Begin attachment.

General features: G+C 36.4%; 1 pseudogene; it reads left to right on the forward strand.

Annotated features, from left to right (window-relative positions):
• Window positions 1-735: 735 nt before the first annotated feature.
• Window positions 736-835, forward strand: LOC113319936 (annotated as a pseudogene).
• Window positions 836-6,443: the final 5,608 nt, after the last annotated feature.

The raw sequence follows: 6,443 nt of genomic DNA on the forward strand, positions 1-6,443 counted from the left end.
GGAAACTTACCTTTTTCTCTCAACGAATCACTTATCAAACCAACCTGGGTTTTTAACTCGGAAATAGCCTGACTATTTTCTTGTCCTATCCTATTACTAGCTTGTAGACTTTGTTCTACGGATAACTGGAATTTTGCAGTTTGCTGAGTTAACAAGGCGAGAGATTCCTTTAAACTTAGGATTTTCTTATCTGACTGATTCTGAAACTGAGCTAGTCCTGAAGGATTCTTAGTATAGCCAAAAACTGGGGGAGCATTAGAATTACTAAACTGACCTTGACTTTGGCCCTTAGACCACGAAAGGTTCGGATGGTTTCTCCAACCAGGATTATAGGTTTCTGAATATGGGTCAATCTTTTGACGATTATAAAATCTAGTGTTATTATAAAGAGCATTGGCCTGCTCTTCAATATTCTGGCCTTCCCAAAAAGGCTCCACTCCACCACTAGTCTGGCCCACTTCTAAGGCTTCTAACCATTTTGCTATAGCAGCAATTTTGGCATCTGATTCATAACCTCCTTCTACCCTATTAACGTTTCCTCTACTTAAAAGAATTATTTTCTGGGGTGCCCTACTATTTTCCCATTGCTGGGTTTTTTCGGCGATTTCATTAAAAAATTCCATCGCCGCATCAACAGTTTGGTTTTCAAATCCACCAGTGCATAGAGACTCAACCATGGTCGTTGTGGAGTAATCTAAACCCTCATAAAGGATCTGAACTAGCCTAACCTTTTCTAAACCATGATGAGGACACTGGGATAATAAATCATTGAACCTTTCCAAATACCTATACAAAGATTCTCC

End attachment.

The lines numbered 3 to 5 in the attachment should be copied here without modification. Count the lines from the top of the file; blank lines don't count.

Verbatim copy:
• Window positions 1-735: 735 nt before the first annotated feature.
• Window positions 736-835, forward strand: LOC113319936 (annotated as a pseudogene).
• Window positions 836-6,443: the final 5,608 nt, after the last annotated feature.